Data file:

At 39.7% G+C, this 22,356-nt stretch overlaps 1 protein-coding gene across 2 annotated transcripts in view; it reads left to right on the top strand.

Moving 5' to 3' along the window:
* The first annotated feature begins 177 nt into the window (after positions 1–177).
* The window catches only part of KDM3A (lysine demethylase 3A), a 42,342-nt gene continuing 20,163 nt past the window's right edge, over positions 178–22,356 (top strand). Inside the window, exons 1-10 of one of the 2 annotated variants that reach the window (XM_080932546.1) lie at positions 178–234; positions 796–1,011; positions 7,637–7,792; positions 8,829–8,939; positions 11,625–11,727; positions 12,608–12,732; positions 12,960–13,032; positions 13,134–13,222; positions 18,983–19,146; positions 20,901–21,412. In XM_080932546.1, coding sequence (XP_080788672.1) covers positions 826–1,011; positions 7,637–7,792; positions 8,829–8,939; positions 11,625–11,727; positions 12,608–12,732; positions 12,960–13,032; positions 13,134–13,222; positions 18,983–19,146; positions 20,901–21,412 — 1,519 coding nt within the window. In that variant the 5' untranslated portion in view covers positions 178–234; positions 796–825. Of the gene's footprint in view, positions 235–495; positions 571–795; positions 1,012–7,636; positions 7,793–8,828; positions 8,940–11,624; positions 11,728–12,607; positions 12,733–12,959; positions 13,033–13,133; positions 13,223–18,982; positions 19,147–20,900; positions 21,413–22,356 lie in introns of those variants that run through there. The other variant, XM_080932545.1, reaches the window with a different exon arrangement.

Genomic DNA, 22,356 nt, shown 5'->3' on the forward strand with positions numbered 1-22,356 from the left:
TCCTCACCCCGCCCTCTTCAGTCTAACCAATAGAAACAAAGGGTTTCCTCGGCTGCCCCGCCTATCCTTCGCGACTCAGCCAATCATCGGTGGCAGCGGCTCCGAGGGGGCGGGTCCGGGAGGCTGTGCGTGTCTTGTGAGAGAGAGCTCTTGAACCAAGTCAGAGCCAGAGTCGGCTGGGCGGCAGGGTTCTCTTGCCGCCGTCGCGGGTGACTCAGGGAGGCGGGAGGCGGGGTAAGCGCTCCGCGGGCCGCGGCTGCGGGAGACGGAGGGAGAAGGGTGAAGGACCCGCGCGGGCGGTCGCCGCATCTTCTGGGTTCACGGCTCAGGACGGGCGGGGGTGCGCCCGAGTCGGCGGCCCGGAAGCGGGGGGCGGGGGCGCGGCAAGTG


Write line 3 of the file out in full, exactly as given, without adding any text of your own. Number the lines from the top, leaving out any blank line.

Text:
* The first annotated feature begins 177 nt into the window (after positions 1–177).